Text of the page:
My first wife and I spent five weeks in Morocco in July and August 1989. I’d been there about two weeks before I got to Marakech. I was used to the hustlers by then, which didn’t make them any less wearying. They didn’t want all your cash, just some. They weren’t bad people, just hungry, jobless – just bored, maybe. They weren’t begging; you couldn’t cut to the chase by paying them to go away. None of this stopped it being tedious, though, especially when you knew that you would extricate yourself from it only for it to start up again a few minutes later, a different bloke, same spiel.

A friend of mine had travelled in Morocco the previous year. He’d lost his rag with a hustler in some small town, told him to fuck off. After that, the man and his pals followed him around for the rest of his stay, saying, “You don’t say ‘fuck off’ in this town,” and making slit-your-throat gestures at him. They camped in his hotel lobby, occupied tables in every restaurant he went to. They said, “See you later, alligator,” each time he managed to get away, or when they had to go home for their tea. They were probably just having a laugh, labouring a point, or really had nothing else to do. When my friend gave up on that town, this entourage escorted him to the bus station. It was their last chance to slit his throat. Though he’d got used to it as a charade of sorts by then, a performance, he was glad to get on the bus. An old man boarded, shuffled and wheezed up the aisle and sat down, turned to my friend and grinned and said, “See you later, alligator,” not knowing it was  a goodbye and not a greeting; it was just some stray English, offered in friendship. It only freaked my friend out a little, I think.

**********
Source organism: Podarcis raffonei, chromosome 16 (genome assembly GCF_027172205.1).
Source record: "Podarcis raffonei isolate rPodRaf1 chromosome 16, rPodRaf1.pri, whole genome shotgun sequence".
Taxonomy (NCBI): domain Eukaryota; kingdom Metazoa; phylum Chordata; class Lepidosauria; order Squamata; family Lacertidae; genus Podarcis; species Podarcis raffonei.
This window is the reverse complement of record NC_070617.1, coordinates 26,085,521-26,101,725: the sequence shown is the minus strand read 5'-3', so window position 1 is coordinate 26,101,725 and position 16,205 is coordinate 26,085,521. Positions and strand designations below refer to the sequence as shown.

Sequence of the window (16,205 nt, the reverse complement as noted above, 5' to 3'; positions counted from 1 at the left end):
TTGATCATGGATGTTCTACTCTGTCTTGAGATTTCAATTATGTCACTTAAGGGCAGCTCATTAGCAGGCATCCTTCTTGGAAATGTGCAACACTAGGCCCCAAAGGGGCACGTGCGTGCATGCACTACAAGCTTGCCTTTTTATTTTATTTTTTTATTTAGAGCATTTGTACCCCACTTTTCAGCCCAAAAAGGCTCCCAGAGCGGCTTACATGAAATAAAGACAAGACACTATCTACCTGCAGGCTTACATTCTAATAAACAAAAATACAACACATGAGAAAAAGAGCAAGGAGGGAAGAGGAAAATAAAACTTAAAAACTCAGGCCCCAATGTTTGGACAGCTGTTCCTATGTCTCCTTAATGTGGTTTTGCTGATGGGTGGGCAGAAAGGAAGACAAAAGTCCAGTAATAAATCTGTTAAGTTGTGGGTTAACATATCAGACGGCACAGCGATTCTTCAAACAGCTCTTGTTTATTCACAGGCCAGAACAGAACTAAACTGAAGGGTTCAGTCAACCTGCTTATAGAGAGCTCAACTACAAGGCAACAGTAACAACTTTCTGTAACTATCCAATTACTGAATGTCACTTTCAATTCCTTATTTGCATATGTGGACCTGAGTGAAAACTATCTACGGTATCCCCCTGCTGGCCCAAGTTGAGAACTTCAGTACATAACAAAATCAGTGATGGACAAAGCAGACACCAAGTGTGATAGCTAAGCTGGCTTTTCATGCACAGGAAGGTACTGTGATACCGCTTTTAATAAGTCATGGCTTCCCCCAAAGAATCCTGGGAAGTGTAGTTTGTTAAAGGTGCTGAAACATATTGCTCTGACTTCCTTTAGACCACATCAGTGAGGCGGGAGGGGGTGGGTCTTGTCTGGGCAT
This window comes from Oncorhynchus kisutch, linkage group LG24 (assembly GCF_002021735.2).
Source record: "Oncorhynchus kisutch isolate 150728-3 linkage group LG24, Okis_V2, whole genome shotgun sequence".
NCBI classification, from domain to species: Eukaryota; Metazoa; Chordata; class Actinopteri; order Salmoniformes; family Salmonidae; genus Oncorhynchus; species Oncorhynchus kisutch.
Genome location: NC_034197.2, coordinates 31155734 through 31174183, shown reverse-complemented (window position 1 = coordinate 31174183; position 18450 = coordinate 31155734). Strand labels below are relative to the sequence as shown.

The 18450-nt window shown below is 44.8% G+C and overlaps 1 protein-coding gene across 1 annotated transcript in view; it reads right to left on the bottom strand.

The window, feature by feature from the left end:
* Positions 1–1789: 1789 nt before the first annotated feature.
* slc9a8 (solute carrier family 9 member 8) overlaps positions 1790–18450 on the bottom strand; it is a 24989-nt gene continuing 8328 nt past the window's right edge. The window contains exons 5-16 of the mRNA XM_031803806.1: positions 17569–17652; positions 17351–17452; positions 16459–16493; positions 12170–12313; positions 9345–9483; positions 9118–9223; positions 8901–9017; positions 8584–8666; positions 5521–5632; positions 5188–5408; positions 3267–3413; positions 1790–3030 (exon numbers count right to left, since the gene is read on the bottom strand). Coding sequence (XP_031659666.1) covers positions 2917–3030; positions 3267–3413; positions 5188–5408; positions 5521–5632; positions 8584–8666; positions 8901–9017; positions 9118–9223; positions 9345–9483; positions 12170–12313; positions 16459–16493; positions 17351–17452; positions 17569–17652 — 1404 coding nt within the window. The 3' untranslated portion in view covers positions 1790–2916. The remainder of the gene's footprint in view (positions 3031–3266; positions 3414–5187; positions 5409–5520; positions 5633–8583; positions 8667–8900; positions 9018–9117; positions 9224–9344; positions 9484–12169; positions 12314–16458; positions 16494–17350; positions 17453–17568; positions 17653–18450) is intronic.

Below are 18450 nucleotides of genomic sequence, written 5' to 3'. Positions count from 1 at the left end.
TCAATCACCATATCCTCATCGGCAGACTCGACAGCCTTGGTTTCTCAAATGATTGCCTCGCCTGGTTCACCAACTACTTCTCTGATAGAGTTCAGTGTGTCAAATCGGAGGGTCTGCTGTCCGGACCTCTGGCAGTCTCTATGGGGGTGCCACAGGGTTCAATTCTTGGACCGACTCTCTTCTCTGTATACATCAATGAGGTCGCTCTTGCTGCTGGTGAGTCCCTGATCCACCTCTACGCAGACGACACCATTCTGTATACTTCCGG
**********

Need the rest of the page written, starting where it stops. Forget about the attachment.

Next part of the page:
So I knew not to tell the hustlers to fuck off, even though I wanted to sometimes. I said I was not interested in making a financial contribution to their ventures, at that moment – maybe I’d bore them into going away. But Moroccans are polite and patient, mostly. (One man was the exception, aggressively accused my wife of acting like ‘a Jew’. “There’s a very good reason for that,” she informed him, somewhat dangerously, but her actual Jewishness was beside the point he was trying to make. He was a carpet seller, though, a breed apart.)

It sounds like I had a bad time in Morocco, but in fact I enjoyed most of my time there – you can’t spend five weeks anywhere and have every single moment be a joy. I’m reminded of a scene in Nicolas Roeg’s 1980 film Bad Timing: a couple in a fractious relationship are in the Djma el Fnaa, and the woman chides the man for his petty obsession over some aspect of their life together. “Look at where we are,” she reminds him. I’ll probably never go back to Morocco, so I’m glad I didn’t let anybody, even an anti-Jewish carpet seller, spoil it for me. Why am I talking about all this, then?

The answer is that a story isn’t made up of the nice things in life. I’m also not a travel writer, and any guide book can describe the brilliance of Morocco better than I can – just as a postcard seller can supply a better photo of its monuments than I’ll ever take. I’ve tried to reflect Marakech’s atmosphere in The Place of the Dead, but it’s not a story about Moroccans. Think of the crowded streets I show in my tale; most of the people in them were unaware of us, and if they were aware, they were leaving us alone. As per the brief of this anthology, the story is about foreigners, outsiders, and how they might behave out of their comfort zones.

The couple in my story is not based on me and my first wife, nor on any of the many people we met. A few of the incidents described happened, such as the frustrating, lengthy journey at the opening of the story, the conversations with hustlers, the sunglasses that attracted a pint-sized opportunist, the constant assumption that we’d want an English newspaper, and watching that exciting ending to the 1989 Tour de France, a race that is often done and dusted in its last few days, and like watching paint dry. They are all only background, though. None of them make a story. The heart of the story is the people in it, and how they conduct themselves when faced with certain choices, and how their lives will be affected by those choices, and by their actions and reactions.

You can see more of my short stories on my website, The Last Thing the Author Said. Laikonik Express is my first novel, published by Unthank Books, and is a comic look at friendship and a quest, a road novel on rails, a sober look at the world of post-1989 Europe through a shot glass full of vodka.

(You can grab Exiles: An Outsider Anthology here)